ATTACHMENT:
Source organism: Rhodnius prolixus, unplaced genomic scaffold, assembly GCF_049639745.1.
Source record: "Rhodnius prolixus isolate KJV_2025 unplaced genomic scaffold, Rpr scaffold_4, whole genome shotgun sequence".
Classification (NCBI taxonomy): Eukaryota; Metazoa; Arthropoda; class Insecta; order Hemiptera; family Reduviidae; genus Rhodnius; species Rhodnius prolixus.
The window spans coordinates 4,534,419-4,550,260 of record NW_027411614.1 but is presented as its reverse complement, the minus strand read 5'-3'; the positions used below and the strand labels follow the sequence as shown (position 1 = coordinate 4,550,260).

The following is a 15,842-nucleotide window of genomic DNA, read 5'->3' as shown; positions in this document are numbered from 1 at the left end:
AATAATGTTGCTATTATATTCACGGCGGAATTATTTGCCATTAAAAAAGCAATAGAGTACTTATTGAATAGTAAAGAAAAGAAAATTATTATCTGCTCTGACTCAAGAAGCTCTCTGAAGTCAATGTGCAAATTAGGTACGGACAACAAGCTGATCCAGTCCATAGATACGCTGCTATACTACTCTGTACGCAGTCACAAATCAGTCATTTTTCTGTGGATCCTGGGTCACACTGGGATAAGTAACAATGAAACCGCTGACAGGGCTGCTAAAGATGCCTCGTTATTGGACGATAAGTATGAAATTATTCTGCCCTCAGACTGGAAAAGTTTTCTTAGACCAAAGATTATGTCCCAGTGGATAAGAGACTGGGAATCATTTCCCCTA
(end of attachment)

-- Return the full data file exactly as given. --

Source organism: Rhodnius prolixus, unplaced genomic scaffold, assembly GCF_049639745.1.
Source record: "Rhodnius prolixus isolate KJV_2025 unplaced genomic scaffold, Rpr scaffold_4, whole genome shotgun sequence".
Classification (NCBI taxonomy): Eukaryota; Metazoa; Arthropoda; class Insecta; order Hemiptera; family Reduviidae; genus Rhodnius; species Rhodnius prolixus.
The window spans coordinates 4,534,419-4,550,260 of record NW_027411614.1 but is presented as its reverse complement, the minus strand read 5'-3'; the positions used below and the strand labels follow the sequence as shown (position 1 = coordinate 4,550,260).

The following is a 15,842-nucleotide window of genomic DNA, read 5'->3' as shown; positions in this document are numbered from 1 at the left end:
AATAATGTTGCTATTATATTCACGGCGGAATTATTTGCCATTAAAAAAGCAATAGAGTACTTATTGAATAGTAAAGAAAAGAAAATTATTATCTGCTCTGACTCAAGAAGCTCTCTGAAGTCAATGTGCAAATTAGGTACGGACAACAAGCTGATCCAGTCCATAGATACGCTGCTATACTACTCTGTACGCAGTCACAAATCAGTCATTTTTCTGTGGATCCTGGGTCACACTGGGATAAGTAACAATGAAACCGCTGACAGGGCTGCTAAAGATGCCTCGTTATTGGACGATAAGTATGAAATTATTCTGCCCTCAGACTGGAAAAGTTTTCTTAGACCAAAGATTATGTCCCAGTGGATAAGAGACTGGGAATCATTTCCCCTA